# Properties of Infinite set on co-finite topology and Countable set on co-countable topology

I am trying to verify some of the properties of infinite set on co-finite topology and countable set on co-countable topology but it is proven to be very tricky because I cannot visualize the spaces. Can someone verify my solution is correct?

1. Infinite set on co-finite topology: $A = (\mathbb{N}, \mathfrak{T}_{co-finite})$
• Open sets: All co-finite sets

• Closed sets: All finite sets

• Separation Axioms (0-4): $A$ is $T_0$ since $\{x\}$ is contained in $\mathbb{N}\backslash\{y\}$, for $x \neq y$.

$A$ is $T_1$ since $\{x\}$ is contained in $\mathbb{N}\backslash\{y\}$, $\{y\}$ is contained in $\mathbb{N}\backslash\{x\}$ for $x \neq y$.

$A$ is not $T_2$ since any open set touches. Therefore not $T_3, T_4$

• Separable: We know that all open set touches in this space, and $\mathbb{N}$ is countable, so there are countably many open sets, so $A$ is separable [something wrong here fixing]

• 2nd Countable (countable base): Not sure...

• 1st Countable (countable local base): Not sure...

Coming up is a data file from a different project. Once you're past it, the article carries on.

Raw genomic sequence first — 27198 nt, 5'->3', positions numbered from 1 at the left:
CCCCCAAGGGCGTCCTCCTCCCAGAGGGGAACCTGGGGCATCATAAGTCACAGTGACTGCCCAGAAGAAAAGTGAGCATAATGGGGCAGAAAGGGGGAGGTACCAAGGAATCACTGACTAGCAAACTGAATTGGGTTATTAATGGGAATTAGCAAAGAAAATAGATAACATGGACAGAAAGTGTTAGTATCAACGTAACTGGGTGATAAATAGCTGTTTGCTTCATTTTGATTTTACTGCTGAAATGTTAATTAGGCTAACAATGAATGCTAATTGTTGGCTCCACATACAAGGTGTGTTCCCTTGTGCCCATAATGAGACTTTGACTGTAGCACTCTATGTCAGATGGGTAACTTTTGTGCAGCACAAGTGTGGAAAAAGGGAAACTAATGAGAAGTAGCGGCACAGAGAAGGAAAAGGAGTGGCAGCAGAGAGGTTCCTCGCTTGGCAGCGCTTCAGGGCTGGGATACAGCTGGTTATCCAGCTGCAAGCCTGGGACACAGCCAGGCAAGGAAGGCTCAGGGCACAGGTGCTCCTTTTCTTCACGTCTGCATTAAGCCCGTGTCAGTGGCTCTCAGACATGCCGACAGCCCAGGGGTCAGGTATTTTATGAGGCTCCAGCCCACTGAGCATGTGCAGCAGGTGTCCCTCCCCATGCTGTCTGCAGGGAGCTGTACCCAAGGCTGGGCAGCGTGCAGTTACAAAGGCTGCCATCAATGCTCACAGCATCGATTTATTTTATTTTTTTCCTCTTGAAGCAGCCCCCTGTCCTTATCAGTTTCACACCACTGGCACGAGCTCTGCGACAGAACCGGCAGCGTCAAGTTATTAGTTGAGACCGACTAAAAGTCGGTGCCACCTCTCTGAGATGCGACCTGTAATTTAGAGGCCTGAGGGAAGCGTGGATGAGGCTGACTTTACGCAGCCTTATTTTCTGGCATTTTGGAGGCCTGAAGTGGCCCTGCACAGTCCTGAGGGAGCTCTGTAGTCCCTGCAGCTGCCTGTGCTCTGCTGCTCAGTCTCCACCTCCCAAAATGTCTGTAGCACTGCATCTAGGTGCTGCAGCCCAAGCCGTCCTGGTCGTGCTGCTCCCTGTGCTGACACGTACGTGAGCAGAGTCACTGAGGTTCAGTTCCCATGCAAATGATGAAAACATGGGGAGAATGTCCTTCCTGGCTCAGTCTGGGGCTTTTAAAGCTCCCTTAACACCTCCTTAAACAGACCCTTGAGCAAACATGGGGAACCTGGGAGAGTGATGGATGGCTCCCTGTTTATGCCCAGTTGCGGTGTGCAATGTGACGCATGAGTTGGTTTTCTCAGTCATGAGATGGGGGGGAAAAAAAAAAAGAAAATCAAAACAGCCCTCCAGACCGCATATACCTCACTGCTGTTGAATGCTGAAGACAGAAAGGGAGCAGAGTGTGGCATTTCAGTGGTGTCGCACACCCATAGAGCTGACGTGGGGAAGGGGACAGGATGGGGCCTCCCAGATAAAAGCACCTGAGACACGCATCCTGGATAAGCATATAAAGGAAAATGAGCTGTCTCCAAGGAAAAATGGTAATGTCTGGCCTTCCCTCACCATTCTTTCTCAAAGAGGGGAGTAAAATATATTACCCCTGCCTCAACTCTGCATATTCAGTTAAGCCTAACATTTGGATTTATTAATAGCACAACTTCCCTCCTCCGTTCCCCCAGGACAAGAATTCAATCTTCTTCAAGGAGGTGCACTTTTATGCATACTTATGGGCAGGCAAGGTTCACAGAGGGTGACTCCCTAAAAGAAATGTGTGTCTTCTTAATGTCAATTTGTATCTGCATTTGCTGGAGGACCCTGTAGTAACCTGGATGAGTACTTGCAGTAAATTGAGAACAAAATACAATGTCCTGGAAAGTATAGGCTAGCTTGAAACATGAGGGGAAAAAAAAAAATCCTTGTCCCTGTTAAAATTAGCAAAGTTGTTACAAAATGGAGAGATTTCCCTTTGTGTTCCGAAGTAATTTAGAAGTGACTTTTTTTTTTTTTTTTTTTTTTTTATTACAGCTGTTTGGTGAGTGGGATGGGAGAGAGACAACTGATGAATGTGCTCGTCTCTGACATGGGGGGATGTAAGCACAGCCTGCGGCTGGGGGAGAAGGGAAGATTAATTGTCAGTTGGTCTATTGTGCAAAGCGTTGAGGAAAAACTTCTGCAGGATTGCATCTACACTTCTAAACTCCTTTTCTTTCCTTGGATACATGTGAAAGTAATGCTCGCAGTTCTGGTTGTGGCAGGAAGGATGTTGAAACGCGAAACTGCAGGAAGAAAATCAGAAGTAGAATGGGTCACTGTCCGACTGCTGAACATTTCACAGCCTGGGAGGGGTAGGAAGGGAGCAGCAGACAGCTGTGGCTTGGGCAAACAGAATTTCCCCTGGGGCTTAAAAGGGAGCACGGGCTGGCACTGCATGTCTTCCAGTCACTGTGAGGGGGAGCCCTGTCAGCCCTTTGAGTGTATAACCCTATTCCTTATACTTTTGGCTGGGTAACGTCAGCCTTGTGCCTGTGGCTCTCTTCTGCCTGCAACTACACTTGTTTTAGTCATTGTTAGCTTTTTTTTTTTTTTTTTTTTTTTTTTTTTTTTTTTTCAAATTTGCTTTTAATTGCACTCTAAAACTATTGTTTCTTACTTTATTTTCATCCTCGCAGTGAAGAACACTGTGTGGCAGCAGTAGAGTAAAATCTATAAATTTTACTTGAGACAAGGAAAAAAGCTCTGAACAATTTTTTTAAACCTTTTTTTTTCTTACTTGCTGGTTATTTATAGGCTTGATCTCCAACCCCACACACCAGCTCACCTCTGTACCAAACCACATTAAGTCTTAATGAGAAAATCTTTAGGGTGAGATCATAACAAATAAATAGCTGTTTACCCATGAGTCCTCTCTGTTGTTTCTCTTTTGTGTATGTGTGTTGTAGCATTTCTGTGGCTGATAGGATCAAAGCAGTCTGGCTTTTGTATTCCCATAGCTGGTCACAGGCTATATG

1. Countable set on co-countable topology: $B = (\mathbb{N}, \mathfrak{T}_{co-countable})$
• Open sets: All co-countable sets

• Closed sets: All countable sets

• Separation Axioms (0-4): $B$ is $T_0$ since $\{x\}$ is contained in $\mathbb{N}\backslash\{y\}$, for $x \neq y$.

$B$ is $T_1$ since $\{x\}$ is contained in $\mathbb{N}\backslash\{y\}$, $\{y\}$ is contained in $\mathbb{N}\backslash\{x\}$ for $x \neq y$.

I am not sure if $B$ is $T_2$ and above. I only know that uncountable set equipped with co-countable topology is not $T_2$

• Separable: Might not be separable, I am not sure how to prove this.

• 2nd Countable (countable base): Not sure...

• 1st Countable (countable local base): Not sure...

Do these spaces even have bases for us to talk about countability?

## 1 Answer

For (1), you get separable because every countable space is separable (the entire set is a countable dense subset!). It is second countable because the set of finite subsets of a countable space is countable (so there are only countably many closed sets, implying there are also only countably many open sets). Second countable implies first countable.

For (2), you have identified that every subset is both open and closed. So the space is discrete, and satisfies all separation axioms. Again it is separable because it is countable. A countable basis for the space is just the set of all singletons.